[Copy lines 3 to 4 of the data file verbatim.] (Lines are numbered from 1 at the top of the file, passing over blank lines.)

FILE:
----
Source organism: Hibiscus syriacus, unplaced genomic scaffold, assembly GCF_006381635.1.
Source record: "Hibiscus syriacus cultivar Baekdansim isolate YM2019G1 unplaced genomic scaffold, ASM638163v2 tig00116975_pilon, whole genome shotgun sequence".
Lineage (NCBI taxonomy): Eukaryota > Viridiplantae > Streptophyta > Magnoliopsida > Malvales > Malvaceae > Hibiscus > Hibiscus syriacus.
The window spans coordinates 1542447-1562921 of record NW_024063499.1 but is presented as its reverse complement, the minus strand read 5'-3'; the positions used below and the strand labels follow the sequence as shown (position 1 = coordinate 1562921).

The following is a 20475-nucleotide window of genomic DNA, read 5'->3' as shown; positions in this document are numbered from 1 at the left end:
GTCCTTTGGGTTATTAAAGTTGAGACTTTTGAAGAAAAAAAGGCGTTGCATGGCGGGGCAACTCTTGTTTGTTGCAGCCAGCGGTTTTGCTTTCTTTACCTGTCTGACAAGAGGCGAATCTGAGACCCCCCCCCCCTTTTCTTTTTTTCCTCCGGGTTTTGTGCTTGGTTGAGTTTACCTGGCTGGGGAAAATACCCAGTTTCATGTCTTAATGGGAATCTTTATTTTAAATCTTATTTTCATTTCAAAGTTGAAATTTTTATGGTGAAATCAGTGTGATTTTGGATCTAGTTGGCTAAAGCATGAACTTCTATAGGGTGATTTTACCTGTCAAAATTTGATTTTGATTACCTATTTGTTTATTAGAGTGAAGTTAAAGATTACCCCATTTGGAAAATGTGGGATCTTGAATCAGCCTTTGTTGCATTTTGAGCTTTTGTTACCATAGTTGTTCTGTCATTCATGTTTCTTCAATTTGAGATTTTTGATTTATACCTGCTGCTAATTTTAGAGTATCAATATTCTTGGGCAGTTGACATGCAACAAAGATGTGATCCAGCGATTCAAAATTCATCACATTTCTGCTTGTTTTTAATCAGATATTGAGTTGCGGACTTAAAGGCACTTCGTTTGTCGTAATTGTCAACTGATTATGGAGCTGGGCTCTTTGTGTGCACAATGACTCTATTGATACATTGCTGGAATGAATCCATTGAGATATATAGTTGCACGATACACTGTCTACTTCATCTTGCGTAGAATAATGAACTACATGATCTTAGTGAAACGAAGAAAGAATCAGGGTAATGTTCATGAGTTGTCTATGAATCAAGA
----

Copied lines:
Lineage (NCBI taxonomy): Eukaryota > Viridiplantae > Streptophyta > Magnoliopsida > Malvales > Malvaceae > Hibiscus > Hibiscus syriacus.
The window spans coordinates 1542447-1562921 of record NW_024063499.1 but is presented as its reverse complement, the minus strand read 5'-3'; the positions used below and the strand labels follow the sequence as shown (position 1 = coordinate 1562921).